Skype is shedding executives in the wake of the Microsoft merger. A Skype spokesperson confirmed Monday that eight executives are leaving the company after Microsoft's $8.5 billion buyout in May.
"Skype, like any other pragmatic organization, constantly assesses its team structure to deliver its users the best products," the company said in a written statement. "As part of a recent internal shift, Skype has made some management changes."
Skype didn't reveal whether the executives were terminated or resigned. However, the exiting executives include David Gurle, vice president and general manager of Skype for Business; Don Albert, vice president and general manager for the Americas and advertising; Christopher Dean, head of consumer-market business development; Anne Gillespie, head of human resources; Doug Bewsher, CMO; and Russ Shaw, vice president and general manager. Skype employees Ramu Sunkara and Allyson Campa, founder and senior vice president of the Skype-acquired Qik, also departed.
The timing is no accident. The Federal Trade Commission approved Microsoft's buyout on Thursday. Bloomberg reported that the executives' stock options would be worth more if they stayed until after the Microsoft deal closed, so Skype and Microsoft stood to gain by letting them go before the acquisition's finale.
"This type of executive shuffling is fairly typical. If you want to turn it into an exercise in tea-leaf reading, then those spaces are likely to be filled by existing Microsoft executives or insiders who understand how the company works," said Charles King, principal analyst at Pund-IT.
"Some of those Skype executives were involved in core business strategy issues that are at this point essentially irrelevant, since the company is going to be taking its go-to-market and marketing orders from Microsoft's organization now," he added.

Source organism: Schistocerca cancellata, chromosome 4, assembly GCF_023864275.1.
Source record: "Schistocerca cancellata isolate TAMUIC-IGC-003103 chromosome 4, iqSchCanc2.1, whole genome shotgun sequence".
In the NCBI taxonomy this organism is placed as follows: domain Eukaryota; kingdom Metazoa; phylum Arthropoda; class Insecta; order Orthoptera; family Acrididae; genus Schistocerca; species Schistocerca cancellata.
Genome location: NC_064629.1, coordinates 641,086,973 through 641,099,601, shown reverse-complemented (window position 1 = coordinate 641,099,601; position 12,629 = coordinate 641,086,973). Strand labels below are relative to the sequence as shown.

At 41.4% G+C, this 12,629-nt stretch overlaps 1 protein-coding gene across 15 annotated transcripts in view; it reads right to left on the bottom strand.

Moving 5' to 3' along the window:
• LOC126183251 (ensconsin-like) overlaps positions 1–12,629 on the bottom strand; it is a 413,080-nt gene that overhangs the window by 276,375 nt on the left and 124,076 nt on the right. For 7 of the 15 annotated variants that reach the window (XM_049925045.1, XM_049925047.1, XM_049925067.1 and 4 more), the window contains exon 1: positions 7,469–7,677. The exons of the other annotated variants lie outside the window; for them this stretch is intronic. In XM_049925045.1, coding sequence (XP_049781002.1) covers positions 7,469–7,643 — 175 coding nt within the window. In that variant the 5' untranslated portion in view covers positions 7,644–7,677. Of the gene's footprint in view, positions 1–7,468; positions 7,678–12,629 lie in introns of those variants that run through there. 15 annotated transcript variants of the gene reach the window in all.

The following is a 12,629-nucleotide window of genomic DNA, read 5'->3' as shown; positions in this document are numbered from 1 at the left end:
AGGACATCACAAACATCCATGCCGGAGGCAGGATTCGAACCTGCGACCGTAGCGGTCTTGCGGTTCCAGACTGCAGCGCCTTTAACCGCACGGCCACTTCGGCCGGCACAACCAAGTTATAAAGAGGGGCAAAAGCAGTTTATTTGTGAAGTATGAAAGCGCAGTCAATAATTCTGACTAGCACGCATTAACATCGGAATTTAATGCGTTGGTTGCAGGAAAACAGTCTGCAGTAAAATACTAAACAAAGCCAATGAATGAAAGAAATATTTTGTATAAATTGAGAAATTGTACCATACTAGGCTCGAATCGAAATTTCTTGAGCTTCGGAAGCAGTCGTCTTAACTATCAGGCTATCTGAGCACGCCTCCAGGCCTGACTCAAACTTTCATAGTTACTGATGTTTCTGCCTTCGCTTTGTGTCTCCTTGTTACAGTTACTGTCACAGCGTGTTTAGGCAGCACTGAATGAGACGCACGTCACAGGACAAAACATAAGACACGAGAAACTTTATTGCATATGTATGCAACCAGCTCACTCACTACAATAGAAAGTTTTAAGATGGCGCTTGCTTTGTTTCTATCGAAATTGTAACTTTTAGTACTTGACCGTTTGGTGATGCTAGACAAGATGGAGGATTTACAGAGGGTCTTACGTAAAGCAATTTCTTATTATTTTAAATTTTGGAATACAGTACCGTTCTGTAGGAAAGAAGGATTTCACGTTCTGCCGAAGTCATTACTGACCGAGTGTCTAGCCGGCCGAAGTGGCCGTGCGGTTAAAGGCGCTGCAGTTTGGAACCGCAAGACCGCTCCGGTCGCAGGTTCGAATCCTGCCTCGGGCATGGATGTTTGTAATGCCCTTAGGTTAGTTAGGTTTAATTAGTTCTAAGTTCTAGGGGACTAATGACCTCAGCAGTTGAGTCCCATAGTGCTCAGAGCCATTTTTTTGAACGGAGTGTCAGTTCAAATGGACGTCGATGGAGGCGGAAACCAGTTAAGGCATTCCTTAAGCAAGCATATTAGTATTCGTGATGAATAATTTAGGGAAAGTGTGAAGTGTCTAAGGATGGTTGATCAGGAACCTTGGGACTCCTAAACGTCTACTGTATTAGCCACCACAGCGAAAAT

A Lot to Prove
Skype will support Microsoft devices like Xbox and Kinect, Windows Phone 7, and various other Windows devices. Microsoft will also connect Skype users with Lync, Outlook, Xbox Live, and other communities it owns. And Microsoft will continue to invest in and support Skype clients on non-Microsoft platforms.
Skype will become a new business division within Microsoft, and Skype CEO Tony Bates will assume the title of president of the Microsoft Skype Division, reporting directly to CEO Steve Ballmer. Bates expects the Microsoft buy to "accelerate Skype's plans to extend our global community and introduce new ways for everyone to communicate and collaborate." Skype boasts about 170 million connected users who logged more than 207 billion minutes of voice and video conversations in 2010.
"Microsoft is a company that feels it has a lot to prove right now. They've had a very good year or so with the success of Windows 7 and Office 2010 and Xbox Kinect," King said. "So they may have a solid idea of how to make this work in a way that is unique for them. But I'm not seeing quite that clearly yet."